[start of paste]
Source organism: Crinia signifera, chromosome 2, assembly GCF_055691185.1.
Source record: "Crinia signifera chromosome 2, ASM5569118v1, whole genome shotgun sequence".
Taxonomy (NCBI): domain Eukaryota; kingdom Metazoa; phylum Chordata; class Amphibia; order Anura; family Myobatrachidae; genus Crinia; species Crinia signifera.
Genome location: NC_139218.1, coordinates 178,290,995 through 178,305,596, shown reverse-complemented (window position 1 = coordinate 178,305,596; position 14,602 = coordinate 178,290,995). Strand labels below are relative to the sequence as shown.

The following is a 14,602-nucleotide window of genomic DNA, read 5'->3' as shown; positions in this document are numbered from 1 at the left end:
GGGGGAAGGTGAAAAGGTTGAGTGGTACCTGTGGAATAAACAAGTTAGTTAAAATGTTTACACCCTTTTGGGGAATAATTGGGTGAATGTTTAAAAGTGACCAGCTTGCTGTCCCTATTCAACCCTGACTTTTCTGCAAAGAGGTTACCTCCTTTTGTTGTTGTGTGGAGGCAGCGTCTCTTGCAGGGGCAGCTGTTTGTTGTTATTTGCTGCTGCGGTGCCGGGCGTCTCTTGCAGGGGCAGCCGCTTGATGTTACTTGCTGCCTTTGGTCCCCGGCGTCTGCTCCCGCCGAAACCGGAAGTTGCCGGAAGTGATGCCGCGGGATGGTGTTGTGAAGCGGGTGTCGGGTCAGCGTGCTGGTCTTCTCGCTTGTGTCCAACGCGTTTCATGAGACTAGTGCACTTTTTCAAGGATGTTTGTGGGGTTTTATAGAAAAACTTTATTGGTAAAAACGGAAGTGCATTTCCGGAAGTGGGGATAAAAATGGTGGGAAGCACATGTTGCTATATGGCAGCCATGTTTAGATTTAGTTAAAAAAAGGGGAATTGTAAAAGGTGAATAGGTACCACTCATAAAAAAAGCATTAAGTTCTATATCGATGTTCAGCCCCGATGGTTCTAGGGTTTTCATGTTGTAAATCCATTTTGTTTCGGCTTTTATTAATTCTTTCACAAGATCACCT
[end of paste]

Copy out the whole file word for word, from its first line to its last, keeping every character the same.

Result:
Source organism: Crinia signifera, chromosome 2, assembly GCF_055691185.1.
Source record: "Crinia signifera chromosome 2, ASM5569118v1, whole genome shotgun sequence".
Taxonomy (NCBI): domain Eukaryota; kingdom Metazoa; phylum Chordata; class Amphibia; order Anura; family Myobatrachidae; genus Crinia; species Crinia signifera.
Genome location: NC_139218.1, coordinates 178,290,995 through 178,305,596, shown reverse-complemented (window position 1 = coordinate 178,305,596; position 14,602 = coordinate 178,290,995). Strand labels below are relative to the sequence as shown.

The following is a 14,602-nucleotide window of genomic DNA, read 5'->3' as shown; positions in this document are numbered from 1 at the left end:
GGGGGAAGGTGAAAAGGTTGAGTGGTACCTGTGGAATAAACAAGTTAGTTAAAATGTTTACACCCTTTTGGGGAATAATTGGGTGAATGTTTAAAAGTGACCAGCTTGCTGTCCCTATTCAACCCTGACTTTTCTGCAAAGAGGTTACCTCCTTTTGTTGTTGTGTGGAGGCAGCGTCTCTTGCAGGGGCAGCTGTTTGTTGTTATTTGCTGCTGCGGTGCCGGGCGTCTCTTGCAGGGGCAGCCGCTTGATGTTACTTGCTGCCTTTGGTCCCCGGCGTCTGCTCCCGCCGAAACCGGAAGTTGCCGGAAGTGATGCCGCGGGATGGTGTTGTGAAGCGGGTGTCGGGTCAGCGTGCTGGTCTTCTCGCTTGTGTCCAACGCGTTTCATGAGACTAGTGCACTTTTTCAAGGATGTTTGTGGGGTTTTATAGAAAAACTTTATTGGTAAAAACGGAAGTGCATTTCCGGAAGTGGGGATAAAAATGGTGGGAAGCACATGTTGCTATATGGCAGCCATGTTTAGATTTAGTTAAAAAAAGGGGAATTGTAAAAGGTGAATAGGTACCACTCATAAAAAAAGCATTAAGTTCTATATCGATGTTCAGCCCCGATGGTTCTAGGGTTTTCATGTTGTAAATCCATTTTGTTTCGGCTTTTATTAATTCTTTCACAAGATCACCT